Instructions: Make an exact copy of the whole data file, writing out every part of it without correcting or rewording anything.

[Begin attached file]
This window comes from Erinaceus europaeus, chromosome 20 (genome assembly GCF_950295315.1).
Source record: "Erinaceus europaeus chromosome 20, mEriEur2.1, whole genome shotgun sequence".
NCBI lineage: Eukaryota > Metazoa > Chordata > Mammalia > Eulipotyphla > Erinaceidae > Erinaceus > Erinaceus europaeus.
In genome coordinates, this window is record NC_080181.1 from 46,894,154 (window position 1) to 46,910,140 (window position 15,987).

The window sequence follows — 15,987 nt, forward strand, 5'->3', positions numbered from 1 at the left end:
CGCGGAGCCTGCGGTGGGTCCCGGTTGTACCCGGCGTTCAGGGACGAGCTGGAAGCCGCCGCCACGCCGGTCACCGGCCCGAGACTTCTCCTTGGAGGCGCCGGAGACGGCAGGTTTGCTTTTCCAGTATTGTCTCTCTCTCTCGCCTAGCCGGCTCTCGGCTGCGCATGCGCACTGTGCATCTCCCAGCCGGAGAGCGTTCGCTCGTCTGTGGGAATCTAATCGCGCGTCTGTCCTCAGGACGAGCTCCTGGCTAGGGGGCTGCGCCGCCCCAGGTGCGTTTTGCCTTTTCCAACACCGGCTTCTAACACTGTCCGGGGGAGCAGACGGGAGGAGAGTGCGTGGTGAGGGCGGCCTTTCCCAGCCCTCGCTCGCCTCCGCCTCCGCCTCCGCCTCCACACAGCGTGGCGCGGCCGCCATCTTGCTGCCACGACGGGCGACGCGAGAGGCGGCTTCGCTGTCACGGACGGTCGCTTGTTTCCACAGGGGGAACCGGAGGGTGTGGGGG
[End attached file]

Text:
This window comes from Erinaceus europaeus, chromosome 20 (genome assembly GCF_950295315.1).
Source record: "Erinaceus europaeus chromosome 20, mEriEur2.1, whole genome shotgun sequence".
NCBI lineage: Eukaryota > Metazoa > Chordata > Mammalia > Eulipotyphla > Erinaceidae > Erinaceus > Erinaceus europaeus.
In genome coordinates, this window is record NC_080181.1 from 46,894,154 (window position 1) to 46,910,140 (window position 15,987).

The window sequence follows — 15,987 nt, forward strand, 5'->3', positions numbered from 1 at the left end:
CGCGGAGCCTGCGGTGGGTCCCGGTTGTACCCGGCGTTCAGGGACGAGCTGGAAGCCGCCGCCACGCCGGTCACCGGCCCGAGACTTCTCCTTGGAGGCGCCGGAGACGGCAGGTTTGCTTTTCCAGTATTGTCTCTCTCTCTCGCCTAGCCGGCTCTCGGCTGCGCATGCGCACTGTGCATCTCCCAGCCGGAGAGCGTTCGCTCGTCTGTGGGAATCTAATCGCGCGTCTGTCCTCAGGACGAGCTCCTGGCTAGGGGGCTGCGCCGCCCCAGGTGCGTTTTGCCTTTTCCAACACCGGCTTCTAACACTGTCCGGGGGAGCAGACGGGAGGAGAGTGCGTGGTGAGGGCGGCCTTTCCCAGCCCTCGCTCGCCTCCGCCTCCGCCTCCGCCTCCACACAGCGTGGCGCGGCCGCCATCTTGCTGCCACGACGGGCGACGCGAGAGGCGGCTTCGCTGTCACGGACGGTCGCTTGTTTCCACAGGGGGAACCGGAGGGTGTGGGGG